A STAGE*, A DISH: CANTAL TRUFFADE

 

Chatel-Guyon (Puy-de-Dôme)-Puy Mary (Cantal)




The Tour de France was in Auvergne yesterday, with a finish line on (almost) the summit of a close to 6,000 ft volcano (locally named a puy). As a matter of fact, the broader Auvergne region consists in chains of old volcanoes (the last confirmed eruption was around 4040 BCE) crossed by the Allier river, one of the European wild salmon fishing cradle. I had been often in the area, for downhill skiing, bike racing and, for professional reasons, I had the chance to stay 6 months near Clermont-Ferrand some decades ago. On top of and above Clermont-Ferrand, its main city and Michelin’s hometown, it counts some picturesque cities, such as, among many others, Brioude, Issoire, Le Puy-en-Velay, La Chaise-Dieu, Salers… Its landscapes of lakes, forests and mountains are just breathtaking. This is an absolutely gorgeous region, a paradise for trekkers, mountain-bikers, cross-country skiers… and also for cheesemakers! Saint-Nectaire, Fourme d’Ambert, Bleu d’Auvergne, Salers, Cantal… all those names are music to cheese connoisseurs… The topography and the climate are indeed ideal to breed local rustic cow breeds, like the Salers breed or a little bit more in the South, the Aubrac breed, and for the practice of the summer pasturing.

The dish presented for today’s stage found its origin in those summer pasturing traditions. At the end of Summer, the cattle herders used to gather and to celebrate this special event with a truffade. Oh, don’t be misled by the word, nothing fancy at all and in any case, no tuber melanosporum or aestivum in this dish, but just “truffas”  i.e. potatoes in the local Occitan dialect! Potatoes, cheese and possibly bacon or cured meat like in all those rustic mountain dishes: tartiflette, aligot, tofaye… In fact, the herders used what they had left after several months in altitude: old potatoes and fresh cheese from their cows! Interestingly enough, the herder community was organized on a very hierarchical way: you had, top-down, the vachers (i.e. the “chief herding officers” so to say), the bouthilliers (the “middle management”) and the bergers or pâtres (the “workers”). This organization was reflected in the truffade’s making: the bergers peeled the potatoes, the bouthilliers cooked them, and the vachers supervised the whole! Well, as far as I was concerned, I played the three roles: I peeled the potatoes, I prepared the truffade, and I supervised myself!

Like for it cousin Aligot, this dish requires a tomme, meaning a fresh cheese not yet matured. This allows to obtain  a very elastic texture: it should make strings of 1 meter high… which was not the case here as I used an entre-deux Cantal cheese, i.e. a medium-aged cheese.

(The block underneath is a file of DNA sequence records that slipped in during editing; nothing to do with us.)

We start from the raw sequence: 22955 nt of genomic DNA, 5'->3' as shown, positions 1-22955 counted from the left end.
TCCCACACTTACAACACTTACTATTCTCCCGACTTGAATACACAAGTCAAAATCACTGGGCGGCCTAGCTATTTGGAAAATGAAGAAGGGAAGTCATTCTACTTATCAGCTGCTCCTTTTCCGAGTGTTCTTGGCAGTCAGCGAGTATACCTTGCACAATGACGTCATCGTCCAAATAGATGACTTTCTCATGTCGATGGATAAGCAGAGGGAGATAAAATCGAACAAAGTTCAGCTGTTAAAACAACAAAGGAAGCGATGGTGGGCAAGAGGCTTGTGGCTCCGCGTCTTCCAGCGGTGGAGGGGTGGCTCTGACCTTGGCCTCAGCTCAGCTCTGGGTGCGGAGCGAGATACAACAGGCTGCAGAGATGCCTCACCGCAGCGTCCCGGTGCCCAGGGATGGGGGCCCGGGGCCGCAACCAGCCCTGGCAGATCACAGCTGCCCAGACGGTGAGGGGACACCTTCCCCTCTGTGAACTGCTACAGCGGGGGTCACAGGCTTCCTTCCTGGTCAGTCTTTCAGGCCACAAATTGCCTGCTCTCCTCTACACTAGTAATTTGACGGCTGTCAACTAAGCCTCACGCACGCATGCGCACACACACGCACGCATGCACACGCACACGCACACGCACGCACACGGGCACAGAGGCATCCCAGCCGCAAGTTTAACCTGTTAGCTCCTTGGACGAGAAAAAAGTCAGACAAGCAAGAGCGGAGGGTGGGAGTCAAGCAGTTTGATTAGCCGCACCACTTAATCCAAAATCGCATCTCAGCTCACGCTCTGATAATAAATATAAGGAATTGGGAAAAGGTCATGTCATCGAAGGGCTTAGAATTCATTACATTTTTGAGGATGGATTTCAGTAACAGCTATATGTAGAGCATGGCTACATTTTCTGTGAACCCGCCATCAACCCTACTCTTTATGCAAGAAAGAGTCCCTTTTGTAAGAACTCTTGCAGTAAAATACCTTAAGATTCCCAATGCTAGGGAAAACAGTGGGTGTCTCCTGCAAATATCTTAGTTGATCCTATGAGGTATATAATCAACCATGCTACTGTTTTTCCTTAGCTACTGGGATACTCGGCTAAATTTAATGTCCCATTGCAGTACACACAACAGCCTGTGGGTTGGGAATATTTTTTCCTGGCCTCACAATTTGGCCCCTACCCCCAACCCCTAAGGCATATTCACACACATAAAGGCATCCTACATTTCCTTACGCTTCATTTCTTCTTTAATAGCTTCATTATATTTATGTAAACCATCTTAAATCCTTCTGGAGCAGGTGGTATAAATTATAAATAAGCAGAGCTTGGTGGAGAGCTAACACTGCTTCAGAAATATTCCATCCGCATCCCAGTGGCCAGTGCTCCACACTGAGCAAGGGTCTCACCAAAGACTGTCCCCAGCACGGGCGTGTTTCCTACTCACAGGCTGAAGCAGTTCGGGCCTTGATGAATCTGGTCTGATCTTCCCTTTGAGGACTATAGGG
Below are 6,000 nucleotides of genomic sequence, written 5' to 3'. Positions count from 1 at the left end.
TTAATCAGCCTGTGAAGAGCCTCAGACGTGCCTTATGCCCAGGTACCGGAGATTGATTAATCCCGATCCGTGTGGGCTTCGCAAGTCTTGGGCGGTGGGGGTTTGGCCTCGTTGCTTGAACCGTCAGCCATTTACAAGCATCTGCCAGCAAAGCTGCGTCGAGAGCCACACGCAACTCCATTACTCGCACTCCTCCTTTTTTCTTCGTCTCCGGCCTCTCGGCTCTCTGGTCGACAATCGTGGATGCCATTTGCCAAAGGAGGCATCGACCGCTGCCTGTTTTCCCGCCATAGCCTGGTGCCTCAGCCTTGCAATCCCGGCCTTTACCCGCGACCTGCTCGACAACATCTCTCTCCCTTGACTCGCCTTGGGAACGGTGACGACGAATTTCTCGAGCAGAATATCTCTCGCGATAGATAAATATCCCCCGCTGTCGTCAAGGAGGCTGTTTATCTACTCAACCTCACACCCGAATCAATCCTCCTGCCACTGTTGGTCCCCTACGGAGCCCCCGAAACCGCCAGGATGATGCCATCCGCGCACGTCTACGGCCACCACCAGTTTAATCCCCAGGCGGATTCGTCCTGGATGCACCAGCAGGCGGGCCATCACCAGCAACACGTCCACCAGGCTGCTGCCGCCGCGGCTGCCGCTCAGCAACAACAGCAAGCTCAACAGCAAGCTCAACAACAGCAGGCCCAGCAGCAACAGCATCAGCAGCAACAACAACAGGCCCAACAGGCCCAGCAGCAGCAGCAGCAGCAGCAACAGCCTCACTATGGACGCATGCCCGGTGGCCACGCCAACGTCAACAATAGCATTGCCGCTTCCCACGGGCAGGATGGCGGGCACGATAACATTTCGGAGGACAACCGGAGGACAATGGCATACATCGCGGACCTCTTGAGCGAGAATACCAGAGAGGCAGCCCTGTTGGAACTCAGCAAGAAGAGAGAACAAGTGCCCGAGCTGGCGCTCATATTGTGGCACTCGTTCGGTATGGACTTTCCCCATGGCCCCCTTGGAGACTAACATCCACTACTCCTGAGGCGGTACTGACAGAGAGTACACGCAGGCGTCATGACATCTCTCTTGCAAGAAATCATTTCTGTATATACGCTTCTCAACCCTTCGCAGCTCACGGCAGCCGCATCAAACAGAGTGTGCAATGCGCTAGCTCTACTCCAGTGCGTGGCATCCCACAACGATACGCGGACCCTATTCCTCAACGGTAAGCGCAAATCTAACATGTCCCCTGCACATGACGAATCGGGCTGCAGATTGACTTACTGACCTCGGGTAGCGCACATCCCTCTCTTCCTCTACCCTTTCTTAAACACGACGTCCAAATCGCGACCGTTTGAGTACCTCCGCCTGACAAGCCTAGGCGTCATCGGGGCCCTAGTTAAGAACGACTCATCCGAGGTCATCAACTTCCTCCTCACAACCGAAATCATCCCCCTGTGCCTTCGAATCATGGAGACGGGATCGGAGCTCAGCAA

And what about the stage itself? The finale wass very exciting, with a breakaway of three racers in the final climb, two Germans from the same team and one Columbian for another team who had therefore all the odds against him. He won! And two Slovenian are now first and second in the general classification. Two racers of this small country leading the GC… this is as if two French presidents were coming from the same district. Well… See my yesterday’s story!

* During the Tour de France, combining two of my passions, biking and cooking, I will try to present (almost) every day a recipe from the route followed by the peloton.


Levels of difficulty

Cost

Preparation

Resting

Cooking

n

$

20 minutes

30 minutes


Ingredients 4 servings

§  Around 2 lbs of purée-type potatoes, peeled, scalloped in 3mm slices,  rinsed, and pat dried

§  1 lb. of Cantal cheese, cut in thin slices or chips

§  ½ lb. of smoked slab bacon (optional)

§  1 big or 2 medium cloves of garlic, crushed and chopped

§  1 handful of parsley, chopped

§  50g of lard, duck fat or neutral oil

§  ½ cup of heavy cream

§  S&P

 

Instructions

§  Sauté the potato slices in a large frying pan with the fat/oil a little bit of salt, first over high for 5-10 min, then over medium for 25-30 mn

§  Spread the cheese slices above the potatoes (ideally, it should cover them totally) and let the cheese melt, lid on (or with a parchment circle if you don’t have a large enough lid)

§  When the cheese is totally melted, add 2/3 of the chopped garlic and  parsley, the pepper and the salt if needed

§  Burner off, gently stir the whole, forming a regular circle and clockwise (or counterclockwise, but do not change), for 5 to 10 minutes, till obtaining a consistent and “cheesy” texture

§  Serve with a salad


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